Regulatory reliance facilitates regulatory approvals, allows the use of resources more efficiently, and ultimately serves patients by accelerating access to quality-assured, safe, and effective medicines. The World Health Organisation (WHO) recommends that national regulatory agencies should use public assessment reports (PARs) as the primary sources of information for risk-based assessments. However, relying agencies are often challenged by the redacted nature of PARs regarding safety, quality or efficacy.

CIRS undertook a study to assess whether the information needed for reliance is included in PARs of reference agencies. Six new active substances (NASs) from seven reference agencies were assessed, namely, the US Food and Drug Administration (FDA), European Medicines Agency (EMA), Health Canada, Swissmedic, Therapeutic Goods Administration (TGA), Brazilian Health Regulatory Agency (ANVISA), and Medicines and Healthcare products Regulatory Agency (MHRA). Since each agency has different reliance requirements, CIRS consolidated a generic, non-agency-specific list of information that could be of value to undertaking risk-based reviews. This list was used to assess the inclusion of reliance-relevant information within the PARs.

Based on the 33 PARs assessed in this study, it was found that publicly available reference agency documentation contains the majority of the information that relying agencies may require for risk-based reviews. However, none of the agency PARs contained all the identified reliance-relevant information. The Clinical, Benefit-Risk Assessment and Regulatory Background sections of the PARs often contained the greatest amount of reliance-relevant information. In contrast, the Chemistry, Manufacturing and Controls (CMC) and Non-Clinical sections had the least amount of reliance-relevant information.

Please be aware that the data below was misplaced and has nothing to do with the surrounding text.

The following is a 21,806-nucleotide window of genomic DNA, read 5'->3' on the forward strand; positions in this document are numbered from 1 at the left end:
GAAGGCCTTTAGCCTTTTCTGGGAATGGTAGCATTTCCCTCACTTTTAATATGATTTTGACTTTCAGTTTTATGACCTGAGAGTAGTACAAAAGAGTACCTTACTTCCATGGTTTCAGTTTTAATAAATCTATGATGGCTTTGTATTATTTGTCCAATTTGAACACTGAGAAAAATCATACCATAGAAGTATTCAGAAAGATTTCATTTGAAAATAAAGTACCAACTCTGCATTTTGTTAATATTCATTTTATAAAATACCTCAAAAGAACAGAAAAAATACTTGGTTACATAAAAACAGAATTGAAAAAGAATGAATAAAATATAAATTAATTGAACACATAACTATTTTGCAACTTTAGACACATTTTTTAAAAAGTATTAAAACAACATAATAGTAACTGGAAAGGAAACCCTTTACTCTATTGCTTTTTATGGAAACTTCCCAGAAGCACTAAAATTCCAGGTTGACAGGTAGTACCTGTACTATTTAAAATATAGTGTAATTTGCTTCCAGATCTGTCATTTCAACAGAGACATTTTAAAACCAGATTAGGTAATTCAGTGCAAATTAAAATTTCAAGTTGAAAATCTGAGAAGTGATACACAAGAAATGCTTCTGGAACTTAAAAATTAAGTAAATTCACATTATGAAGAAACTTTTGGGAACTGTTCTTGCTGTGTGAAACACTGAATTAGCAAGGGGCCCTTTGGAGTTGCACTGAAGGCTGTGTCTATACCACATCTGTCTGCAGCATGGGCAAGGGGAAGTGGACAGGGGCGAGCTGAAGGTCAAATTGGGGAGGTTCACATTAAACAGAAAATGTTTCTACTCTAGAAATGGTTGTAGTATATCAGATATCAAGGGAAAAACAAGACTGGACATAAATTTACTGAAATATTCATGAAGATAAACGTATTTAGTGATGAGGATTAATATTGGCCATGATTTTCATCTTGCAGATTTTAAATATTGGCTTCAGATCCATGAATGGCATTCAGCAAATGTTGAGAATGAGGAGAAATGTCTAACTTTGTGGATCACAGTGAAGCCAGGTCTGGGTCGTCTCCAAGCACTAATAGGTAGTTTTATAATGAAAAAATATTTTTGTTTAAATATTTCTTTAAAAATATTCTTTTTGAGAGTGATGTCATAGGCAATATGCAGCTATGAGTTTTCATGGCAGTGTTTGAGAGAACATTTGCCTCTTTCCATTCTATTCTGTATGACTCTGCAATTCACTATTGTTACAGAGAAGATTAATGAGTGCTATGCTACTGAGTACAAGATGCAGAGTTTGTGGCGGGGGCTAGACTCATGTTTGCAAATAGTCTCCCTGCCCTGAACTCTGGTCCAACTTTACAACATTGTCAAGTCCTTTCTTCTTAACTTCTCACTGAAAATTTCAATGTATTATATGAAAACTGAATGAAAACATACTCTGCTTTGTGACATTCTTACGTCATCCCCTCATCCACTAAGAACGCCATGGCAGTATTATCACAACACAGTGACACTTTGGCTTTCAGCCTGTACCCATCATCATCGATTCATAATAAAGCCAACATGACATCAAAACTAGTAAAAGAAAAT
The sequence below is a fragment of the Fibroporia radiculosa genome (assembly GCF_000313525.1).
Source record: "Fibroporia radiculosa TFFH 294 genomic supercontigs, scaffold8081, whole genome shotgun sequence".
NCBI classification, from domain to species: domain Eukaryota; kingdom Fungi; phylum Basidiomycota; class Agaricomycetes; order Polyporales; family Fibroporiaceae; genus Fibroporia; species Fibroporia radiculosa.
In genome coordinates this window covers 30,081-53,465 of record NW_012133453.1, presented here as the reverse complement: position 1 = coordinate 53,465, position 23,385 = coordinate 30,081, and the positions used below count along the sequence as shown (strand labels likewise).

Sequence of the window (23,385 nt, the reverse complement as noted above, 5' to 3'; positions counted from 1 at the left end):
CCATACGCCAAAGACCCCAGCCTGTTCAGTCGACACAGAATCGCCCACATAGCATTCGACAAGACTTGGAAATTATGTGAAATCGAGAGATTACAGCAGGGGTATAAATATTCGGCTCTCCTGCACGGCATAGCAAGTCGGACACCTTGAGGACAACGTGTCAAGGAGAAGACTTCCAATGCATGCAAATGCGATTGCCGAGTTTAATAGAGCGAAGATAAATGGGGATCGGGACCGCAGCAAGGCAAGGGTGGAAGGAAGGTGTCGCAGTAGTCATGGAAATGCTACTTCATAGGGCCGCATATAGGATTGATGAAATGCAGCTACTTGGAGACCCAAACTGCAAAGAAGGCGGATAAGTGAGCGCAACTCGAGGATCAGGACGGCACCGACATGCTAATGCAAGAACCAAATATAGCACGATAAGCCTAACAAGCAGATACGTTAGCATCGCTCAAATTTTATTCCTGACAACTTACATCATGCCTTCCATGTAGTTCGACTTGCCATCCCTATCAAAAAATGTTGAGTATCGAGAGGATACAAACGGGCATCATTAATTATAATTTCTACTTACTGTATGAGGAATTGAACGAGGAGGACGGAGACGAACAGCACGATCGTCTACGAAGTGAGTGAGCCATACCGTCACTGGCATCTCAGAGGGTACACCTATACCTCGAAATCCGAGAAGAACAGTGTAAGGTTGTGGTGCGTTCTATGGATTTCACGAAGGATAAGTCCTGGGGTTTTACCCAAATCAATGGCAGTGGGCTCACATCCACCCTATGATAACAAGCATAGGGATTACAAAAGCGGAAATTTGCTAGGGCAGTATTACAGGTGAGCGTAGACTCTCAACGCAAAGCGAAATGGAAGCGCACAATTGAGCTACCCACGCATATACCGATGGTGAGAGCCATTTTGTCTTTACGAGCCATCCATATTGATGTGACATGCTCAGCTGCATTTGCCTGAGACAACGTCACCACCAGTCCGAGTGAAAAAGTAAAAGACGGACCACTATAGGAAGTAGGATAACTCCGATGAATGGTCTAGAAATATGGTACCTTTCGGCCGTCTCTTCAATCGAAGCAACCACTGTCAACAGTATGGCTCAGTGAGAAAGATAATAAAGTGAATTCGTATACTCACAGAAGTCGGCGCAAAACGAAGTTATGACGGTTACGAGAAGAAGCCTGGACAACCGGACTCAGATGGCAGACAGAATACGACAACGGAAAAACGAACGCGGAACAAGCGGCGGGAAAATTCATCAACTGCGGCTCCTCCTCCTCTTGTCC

A comparison of the agencies revealed that PARs developed by EMA and FDA contained more detailed reliance-relevant information than those PARs developed by TGA, ANVISA, Health Canada and Swissmedic. However, it should be noted that a relatively small cohort of PARs was identified for assessment.

In conclusion, no single PAR contained all the reliance-relevant information based on the generic list utilised in this study. However, the PARs contained helpful information that can be used to inform regulatory decisions and their usability for reliance purposes will depend on the relying agencies’ guidelines and requirements. Finally, it should be noted that in addition to PARs, other documents are important to support reliance decision making, such as the marketing authorisation application (MAA) dossier provided by the applicant, the Certificate of Pharmaceutical Product (CPP), and/or the nonpublic assessment report from the reference agency. The relying agency can refer to such additional documentation for any clarifications, to understand further the information that the reference agency considered, and to understand the reference agency’s decision-making process.

Recommendations for the future should focus on:

  • ensuring clear communication between agencies and companies during a reliance review
  • raising awareness of the importance of PARs for implementing reliance
  • improving the availability, completeness and usability of PARs
  • advocating for a harmonised standard PAR template or comparable relevant elements within a PAR, which can be used by current and emerging reference agencies.